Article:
How Moral Value Commitments Shape Responses to Political Civility and Incivility

Published date01 July 2021
Date01 July 2021
Subject MatterArticles
American Politics Research
2021, Vol. 49(4) 359 –367
© The Author(s) 2021
Article reuse guidelines:
DOI: 10.1177/1532673X211004137
Political incivility is on the rise in the United States and the
public has noticed. A December 2018 poll found that 70% of
Americans believe that the, “overall tone and level of civil-
ity” in politics has gotten worse since the November 2016
election.1 There is ample evidence to back up all of these
observations. Scholars have noted the increase in incivility
during electoral campaigns and in floor debates in Congress
(Stryker et al. 2016). The consequences of this rise in incivil-
ity are bleak. Research has found that when elites use uncivil
political discourse, the public follows (Gervais, 2014, 2017).
It can also create a disdain for opposing views and reduce
political trust (Mutz 2007).2 Thus, although there might be
some contexts in which incivility is politically useful, most
research suggests it degrades democracy.
These concerns about political incivility have compelled
researchers to begin investigating how individuals respond
to it and what might explain heterogeneity in their responses.
Why does incivility anger some people while it leaves other
unmoved? Many studies show that people vary in how they
respond to negative or aversive stimuli in general so it is no
surprise that there is considerable variation in responses to
political incivility (Canli et al., 2001; Soroka, 2014). Several
studies have found that male conservatives are more tolerant
of it (Mutz, 2015; Stryker et al., 2016; Fridkin & Kenney,
2011). Others have found that strength of partisanship, politi-
cal interest, and having less education increase this tolerance
(Mutz, 2015; Fridkin & Kenney, 2011) but these effects are
found less consistently. Media consumption also appears to
be related to tolerating incivility, with those watching Fox
News and The Daily Show having a particularly high toler-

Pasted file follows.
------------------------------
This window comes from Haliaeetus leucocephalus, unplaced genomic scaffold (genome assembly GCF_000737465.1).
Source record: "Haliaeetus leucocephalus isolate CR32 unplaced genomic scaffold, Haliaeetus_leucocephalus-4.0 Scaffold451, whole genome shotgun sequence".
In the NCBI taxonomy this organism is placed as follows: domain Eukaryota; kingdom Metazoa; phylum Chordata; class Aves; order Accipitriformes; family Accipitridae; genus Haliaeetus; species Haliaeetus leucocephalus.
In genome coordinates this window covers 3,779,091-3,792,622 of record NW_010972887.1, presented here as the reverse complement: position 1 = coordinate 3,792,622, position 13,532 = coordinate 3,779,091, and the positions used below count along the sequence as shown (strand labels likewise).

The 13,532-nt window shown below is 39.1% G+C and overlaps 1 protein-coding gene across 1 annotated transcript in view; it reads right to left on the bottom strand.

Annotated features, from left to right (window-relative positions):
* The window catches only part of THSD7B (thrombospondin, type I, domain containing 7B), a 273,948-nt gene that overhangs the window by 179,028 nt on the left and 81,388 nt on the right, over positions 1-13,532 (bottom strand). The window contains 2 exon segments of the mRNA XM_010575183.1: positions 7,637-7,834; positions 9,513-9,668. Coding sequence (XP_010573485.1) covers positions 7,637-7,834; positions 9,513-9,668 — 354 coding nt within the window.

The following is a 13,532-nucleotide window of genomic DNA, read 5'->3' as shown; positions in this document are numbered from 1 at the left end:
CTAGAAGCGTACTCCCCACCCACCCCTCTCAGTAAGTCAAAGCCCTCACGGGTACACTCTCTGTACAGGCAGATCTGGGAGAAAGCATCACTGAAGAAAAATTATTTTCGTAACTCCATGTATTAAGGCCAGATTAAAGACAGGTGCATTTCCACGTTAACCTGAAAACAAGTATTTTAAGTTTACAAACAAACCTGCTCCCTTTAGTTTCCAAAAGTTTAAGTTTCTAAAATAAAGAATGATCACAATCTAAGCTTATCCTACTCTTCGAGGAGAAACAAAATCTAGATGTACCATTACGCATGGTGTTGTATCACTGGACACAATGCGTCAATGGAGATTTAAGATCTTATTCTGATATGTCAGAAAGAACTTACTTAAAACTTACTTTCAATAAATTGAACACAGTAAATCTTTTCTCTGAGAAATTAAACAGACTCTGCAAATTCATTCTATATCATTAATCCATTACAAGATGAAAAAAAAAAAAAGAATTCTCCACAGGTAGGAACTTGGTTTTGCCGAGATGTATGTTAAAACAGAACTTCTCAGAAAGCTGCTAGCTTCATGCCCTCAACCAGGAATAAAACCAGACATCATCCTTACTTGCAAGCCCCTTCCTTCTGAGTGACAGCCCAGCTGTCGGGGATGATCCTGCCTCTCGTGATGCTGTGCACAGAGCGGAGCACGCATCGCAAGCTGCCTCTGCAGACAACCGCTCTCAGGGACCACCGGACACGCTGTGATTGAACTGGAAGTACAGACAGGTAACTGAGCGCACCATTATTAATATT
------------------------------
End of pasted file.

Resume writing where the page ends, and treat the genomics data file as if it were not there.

ance (Styker et al., 2016). This study tries to uncover some of
the deeper, psychological foundations that affect responses
to incivility. In particular, we draw on Moral Foundations
Theory (MFT) to determine how respondent preferences for
certain systems of moral regulation shape emotional
responses to incivility and civility.
Using a representative, online sample of 1,789 respon-
dents from the United States, this study uses a survey-
embedded vignette experiment, which describes interactions
between two Senate candidates during a debate, to assess
how moral value commitments affect emotional responses to
political civility and incivility. We manipulate the nature of
the debate fragment (civil, neutral, uncivil) and find that
those who have a stronger commitment to an individualizing
system of moral regulation have a stronger emotional
1004137APRXXX10.1177/1532673X211004137American Politics ResearchWalter and Lipsitz
1University of Nottingham, Nottingham, UK
2Saxion University of Applied Sciences, Enschede, NL
3Queens College and The Graduate Center, City University of New York,
New York, USA
The author order is random and both authors contributed equally to the
Corresponding Author:
Keena Lipsitz, Department of Political Science, Queens College and The
Graduate Center, CUNY, 65-30 Kissena Blvd., Flushing, NY 11367, USA.
How Moral Value Commitments Shape
Responses to Political Civility and
Annemarie Walter1,2 and Keena Lipsitz3
Citizen exposure to political incivility is increasing. Studies have found heterogeneous responses to incivility, but we know
little about what drives this variation. This study investigates whether emotional responses to both civility and incivility are
driven by moral value commitments. Drawing on Moral Foundations Theory, we argue that incivility should pose more of a
threat to people who embrace an individualizing system of moral regulation than a binding system. To test this, we conduct a
3 × 3 between-subjects survey-embedded vignette experiment with a representative sample of 1,789 U.S. respondents. The
vignettes describe interactions between two candidates in a debate. The findings show that respondents clearly distinguish
between civil, neutral, and uncivil debate and that these conditions yield distinct emotional responses. Moreover, we show
“individualizers” have a stronger emotional response to incivility than “binders.” Responses to civility, however, appear to be
unaffected by moral value commitments.
political incivility, moral foundations theory

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